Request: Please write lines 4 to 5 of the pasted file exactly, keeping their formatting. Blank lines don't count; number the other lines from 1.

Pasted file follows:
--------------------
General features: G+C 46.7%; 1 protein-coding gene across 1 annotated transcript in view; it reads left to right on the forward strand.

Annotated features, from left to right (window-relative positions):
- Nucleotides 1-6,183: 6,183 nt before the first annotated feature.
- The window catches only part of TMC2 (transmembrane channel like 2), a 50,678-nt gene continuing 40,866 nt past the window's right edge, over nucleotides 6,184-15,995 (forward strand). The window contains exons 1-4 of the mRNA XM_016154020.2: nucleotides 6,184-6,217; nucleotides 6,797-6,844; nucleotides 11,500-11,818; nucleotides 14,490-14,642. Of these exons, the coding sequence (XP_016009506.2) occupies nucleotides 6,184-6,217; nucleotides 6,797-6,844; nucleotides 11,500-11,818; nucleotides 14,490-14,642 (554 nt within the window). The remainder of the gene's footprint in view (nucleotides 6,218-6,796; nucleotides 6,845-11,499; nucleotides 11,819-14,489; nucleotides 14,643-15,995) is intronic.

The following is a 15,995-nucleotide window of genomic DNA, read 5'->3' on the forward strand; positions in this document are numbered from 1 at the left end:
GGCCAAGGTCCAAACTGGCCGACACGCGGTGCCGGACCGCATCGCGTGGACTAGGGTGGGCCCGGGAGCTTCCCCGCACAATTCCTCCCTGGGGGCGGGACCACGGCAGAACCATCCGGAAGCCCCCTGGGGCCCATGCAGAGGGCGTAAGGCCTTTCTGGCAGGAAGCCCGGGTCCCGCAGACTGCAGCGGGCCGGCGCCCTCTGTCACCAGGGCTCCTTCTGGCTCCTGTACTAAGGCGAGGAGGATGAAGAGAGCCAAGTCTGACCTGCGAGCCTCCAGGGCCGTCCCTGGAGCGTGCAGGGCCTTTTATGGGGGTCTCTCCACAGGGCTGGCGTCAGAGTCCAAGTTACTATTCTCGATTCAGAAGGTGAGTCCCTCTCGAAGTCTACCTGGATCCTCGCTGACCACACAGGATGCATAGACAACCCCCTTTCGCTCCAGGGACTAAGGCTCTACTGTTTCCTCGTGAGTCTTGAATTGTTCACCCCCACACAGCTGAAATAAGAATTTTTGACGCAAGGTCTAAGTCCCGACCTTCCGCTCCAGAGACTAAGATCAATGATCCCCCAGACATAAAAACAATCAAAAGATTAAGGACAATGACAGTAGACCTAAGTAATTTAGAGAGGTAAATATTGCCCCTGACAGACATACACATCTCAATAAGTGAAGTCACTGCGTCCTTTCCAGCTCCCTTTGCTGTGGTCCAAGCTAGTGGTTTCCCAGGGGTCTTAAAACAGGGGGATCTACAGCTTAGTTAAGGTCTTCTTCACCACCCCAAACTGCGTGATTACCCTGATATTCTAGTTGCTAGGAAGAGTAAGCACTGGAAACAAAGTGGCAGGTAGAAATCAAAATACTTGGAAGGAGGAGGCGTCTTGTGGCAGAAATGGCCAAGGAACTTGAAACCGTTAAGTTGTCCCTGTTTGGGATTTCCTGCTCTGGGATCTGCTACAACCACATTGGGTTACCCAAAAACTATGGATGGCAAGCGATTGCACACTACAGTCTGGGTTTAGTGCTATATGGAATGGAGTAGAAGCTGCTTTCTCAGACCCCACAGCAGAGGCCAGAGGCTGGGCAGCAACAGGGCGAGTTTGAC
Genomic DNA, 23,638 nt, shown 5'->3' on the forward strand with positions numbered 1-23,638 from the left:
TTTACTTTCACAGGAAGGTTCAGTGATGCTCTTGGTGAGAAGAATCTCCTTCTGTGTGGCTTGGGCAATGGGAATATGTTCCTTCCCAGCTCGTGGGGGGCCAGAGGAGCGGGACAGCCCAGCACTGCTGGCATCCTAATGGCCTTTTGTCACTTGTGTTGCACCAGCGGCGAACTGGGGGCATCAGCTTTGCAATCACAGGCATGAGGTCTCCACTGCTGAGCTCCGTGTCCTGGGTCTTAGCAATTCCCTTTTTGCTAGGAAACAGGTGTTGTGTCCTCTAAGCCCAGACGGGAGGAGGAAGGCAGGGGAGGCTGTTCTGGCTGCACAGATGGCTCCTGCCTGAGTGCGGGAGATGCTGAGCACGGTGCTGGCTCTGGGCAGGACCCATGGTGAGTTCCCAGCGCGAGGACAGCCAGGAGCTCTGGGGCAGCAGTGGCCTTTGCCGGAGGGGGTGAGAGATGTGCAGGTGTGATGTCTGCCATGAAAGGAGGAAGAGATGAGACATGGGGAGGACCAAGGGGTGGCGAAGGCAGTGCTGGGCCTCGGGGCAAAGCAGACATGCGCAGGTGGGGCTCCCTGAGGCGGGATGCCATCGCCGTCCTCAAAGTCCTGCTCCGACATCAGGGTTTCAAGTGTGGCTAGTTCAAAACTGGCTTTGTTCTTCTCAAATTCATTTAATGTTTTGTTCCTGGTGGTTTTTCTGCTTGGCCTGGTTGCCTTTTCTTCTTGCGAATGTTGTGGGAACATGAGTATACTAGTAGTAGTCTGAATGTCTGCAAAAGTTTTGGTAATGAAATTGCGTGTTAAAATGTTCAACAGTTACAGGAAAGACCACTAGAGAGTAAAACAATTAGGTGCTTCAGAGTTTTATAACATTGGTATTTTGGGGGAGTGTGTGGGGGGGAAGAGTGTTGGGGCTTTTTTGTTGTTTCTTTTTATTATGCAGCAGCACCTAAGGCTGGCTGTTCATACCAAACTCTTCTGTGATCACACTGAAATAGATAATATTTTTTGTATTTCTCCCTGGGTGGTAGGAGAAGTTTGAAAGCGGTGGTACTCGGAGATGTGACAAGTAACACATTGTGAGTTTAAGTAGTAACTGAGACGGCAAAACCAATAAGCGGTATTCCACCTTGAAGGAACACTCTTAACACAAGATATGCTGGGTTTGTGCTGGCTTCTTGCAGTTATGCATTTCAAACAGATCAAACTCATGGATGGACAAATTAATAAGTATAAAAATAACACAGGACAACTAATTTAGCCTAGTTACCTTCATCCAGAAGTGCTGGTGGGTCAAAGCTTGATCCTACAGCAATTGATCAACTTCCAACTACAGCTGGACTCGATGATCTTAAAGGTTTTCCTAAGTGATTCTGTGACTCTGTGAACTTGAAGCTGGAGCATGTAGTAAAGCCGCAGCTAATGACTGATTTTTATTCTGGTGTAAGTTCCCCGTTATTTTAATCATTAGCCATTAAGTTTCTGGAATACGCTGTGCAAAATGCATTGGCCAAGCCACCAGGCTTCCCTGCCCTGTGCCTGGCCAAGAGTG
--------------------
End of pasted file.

- The window catches only part of TMC2 (transmembrane channel like 2), a 50,678-nt gene continuing 40,866 nt past the window's right edge, over nucleotides 6,184-15,995 (forward strand). The window contains exons 1-4 of the mRNA XM_016154020.2: nucleotides 6,184-6,217; nucleotides 6,797-6,844; nucleotides 11,500-11,818; nucleotides 14,490-14,642. Of these exons, the coding sequence (XP_016009506.2) occupies nucleotides 6,184-6,217; nucleotides 6,797-6,844; nucleotides 11,500-11,818; nucleotides 14,490-14,642 (554 nt within the window). The remainder of the gene's footprint in view (nucleotides 6,218-6,796; nucleotides 6,845-11,499; nucleotides 11,819-14,489; nucleotides 14,643-15,995) is intronic.

The following is a 15,995-nucleotide window of genomic DNA, read 5'->3' on the forward strand; positions in this document are numbered from 1 at the left end: